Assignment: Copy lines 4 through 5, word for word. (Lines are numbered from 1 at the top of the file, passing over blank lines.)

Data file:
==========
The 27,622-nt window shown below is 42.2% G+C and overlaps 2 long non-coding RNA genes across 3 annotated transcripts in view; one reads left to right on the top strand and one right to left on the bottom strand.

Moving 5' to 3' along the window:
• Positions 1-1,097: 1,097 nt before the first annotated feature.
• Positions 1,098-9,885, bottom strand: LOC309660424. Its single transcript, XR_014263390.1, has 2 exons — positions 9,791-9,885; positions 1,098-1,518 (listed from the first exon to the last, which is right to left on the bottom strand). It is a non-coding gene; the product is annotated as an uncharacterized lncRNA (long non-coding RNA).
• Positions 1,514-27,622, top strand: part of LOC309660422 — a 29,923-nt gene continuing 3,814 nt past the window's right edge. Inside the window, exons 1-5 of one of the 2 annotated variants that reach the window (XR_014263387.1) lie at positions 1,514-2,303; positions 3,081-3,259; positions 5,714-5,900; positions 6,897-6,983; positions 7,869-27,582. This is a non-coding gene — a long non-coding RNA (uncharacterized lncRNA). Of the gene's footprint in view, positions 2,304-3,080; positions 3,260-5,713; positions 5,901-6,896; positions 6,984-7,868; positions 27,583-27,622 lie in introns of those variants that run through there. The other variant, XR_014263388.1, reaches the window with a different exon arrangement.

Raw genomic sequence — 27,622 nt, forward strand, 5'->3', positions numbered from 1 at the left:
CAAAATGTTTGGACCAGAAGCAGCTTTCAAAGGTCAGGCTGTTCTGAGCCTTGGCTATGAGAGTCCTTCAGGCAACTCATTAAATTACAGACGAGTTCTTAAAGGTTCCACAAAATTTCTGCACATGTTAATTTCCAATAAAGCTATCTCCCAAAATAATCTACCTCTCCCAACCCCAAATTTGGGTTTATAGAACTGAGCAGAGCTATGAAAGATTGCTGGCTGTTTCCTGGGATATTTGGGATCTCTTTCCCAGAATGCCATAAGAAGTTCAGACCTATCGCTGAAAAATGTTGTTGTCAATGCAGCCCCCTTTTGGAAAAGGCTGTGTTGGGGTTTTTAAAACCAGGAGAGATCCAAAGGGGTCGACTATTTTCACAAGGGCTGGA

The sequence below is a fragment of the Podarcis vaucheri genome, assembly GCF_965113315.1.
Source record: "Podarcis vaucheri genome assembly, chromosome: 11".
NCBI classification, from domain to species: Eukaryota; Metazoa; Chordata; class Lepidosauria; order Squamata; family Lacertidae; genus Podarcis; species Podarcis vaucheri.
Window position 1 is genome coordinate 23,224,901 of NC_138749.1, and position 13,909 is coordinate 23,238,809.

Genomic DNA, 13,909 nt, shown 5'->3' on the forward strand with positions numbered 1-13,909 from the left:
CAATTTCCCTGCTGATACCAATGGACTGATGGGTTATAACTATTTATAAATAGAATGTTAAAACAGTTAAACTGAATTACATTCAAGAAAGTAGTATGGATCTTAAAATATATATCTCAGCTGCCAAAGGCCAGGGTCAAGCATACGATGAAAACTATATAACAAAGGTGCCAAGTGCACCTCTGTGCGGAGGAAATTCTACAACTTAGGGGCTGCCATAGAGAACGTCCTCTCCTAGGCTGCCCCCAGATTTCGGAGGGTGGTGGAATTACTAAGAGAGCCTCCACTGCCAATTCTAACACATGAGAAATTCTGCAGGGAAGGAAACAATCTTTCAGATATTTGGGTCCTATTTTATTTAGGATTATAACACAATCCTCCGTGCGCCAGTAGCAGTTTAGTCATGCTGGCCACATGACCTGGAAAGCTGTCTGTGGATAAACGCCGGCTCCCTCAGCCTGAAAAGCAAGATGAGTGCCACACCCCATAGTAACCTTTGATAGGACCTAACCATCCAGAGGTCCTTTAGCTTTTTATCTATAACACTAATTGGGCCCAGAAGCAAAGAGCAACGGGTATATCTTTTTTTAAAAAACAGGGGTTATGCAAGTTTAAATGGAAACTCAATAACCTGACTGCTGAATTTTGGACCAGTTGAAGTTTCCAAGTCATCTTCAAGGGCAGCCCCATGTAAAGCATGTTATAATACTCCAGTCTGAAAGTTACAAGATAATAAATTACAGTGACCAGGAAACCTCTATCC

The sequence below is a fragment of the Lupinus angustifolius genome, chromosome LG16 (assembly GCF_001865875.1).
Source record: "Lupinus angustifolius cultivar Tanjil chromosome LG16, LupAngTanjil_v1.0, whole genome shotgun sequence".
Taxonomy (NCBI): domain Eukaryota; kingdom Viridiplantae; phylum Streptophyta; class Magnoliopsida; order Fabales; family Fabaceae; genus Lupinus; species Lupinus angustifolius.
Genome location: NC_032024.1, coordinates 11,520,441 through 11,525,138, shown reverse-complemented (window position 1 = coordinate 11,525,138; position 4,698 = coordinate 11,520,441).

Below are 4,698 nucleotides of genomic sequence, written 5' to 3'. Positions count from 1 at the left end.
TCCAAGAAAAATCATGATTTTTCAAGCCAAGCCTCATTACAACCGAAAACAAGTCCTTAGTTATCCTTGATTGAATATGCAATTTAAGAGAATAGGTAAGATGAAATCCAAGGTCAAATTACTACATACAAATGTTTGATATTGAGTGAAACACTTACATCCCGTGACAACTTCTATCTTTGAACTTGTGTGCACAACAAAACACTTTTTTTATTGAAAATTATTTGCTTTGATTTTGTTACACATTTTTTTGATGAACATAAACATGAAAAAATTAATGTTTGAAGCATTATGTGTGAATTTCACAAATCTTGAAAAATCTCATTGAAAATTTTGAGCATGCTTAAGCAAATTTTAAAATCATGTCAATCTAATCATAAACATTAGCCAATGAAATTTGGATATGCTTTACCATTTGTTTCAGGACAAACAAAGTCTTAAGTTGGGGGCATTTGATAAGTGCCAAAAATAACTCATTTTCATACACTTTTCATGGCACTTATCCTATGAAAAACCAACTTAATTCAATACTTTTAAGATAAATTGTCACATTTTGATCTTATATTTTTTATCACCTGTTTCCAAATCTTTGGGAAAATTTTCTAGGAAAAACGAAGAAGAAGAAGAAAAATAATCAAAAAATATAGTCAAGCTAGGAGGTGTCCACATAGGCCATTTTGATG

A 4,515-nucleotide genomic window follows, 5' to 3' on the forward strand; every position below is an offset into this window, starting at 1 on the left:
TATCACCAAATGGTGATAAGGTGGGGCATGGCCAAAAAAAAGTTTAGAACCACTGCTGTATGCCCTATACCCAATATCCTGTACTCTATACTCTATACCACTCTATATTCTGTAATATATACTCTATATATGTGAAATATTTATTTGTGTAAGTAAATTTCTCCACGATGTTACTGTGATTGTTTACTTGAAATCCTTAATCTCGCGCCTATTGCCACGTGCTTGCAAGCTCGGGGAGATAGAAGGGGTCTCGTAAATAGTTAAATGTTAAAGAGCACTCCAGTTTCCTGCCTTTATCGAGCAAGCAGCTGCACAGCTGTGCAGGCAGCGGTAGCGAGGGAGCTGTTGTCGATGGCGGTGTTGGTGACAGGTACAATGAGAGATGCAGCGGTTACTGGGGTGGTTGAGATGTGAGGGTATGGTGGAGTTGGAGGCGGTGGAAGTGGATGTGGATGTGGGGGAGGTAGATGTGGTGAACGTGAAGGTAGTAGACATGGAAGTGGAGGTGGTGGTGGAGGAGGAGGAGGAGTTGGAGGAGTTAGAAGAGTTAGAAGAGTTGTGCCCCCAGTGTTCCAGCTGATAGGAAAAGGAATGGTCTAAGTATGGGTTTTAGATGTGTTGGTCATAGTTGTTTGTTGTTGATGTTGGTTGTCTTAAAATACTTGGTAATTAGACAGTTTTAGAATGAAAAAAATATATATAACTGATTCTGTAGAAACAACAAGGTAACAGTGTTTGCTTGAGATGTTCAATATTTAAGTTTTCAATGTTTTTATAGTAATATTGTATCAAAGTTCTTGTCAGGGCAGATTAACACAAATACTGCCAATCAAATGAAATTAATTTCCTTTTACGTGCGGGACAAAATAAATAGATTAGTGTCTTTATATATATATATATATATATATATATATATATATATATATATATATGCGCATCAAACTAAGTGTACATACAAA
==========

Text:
• Positions 1,098-9,885, bottom strand: LOC309660424. Its single transcript, XR_014263390.1, has 2 exons — positions 9,791-9,885; positions 1,098-1,518 (listed from the first exon to the last, which is right to left on the bottom strand). It is a non-coding gene; the product is annotated as an uncharacterized lncRNA (long non-coding RNA).
• Positions 1,514-27,622, top strand: part of LOC309660422 — a 29,923-nt gene continuing 3,814 nt past the window's right edge. Inside the window, exons 1-5 of one of the 2 annotated variants that reach the window (XR_014263387.1) lie at positions 1,514-2,303; positions 3,081-3,259; positions 5,714-5,900; positions 6,897-6,983; positions 7,869-27,582. This is a non-coding gene — a long non-coding RNA (uncharacterized lncRNA). Of the gene's footprint in view, positions 2,304-3,080; positions 3,260-5,713; positions 5,901-6,896; positions 6,984-7,868; positions 27,583-27,622 lie in introns of those variants that run through there. The other variant, XR_014263388.1, reaches the window with a different exon arrangement.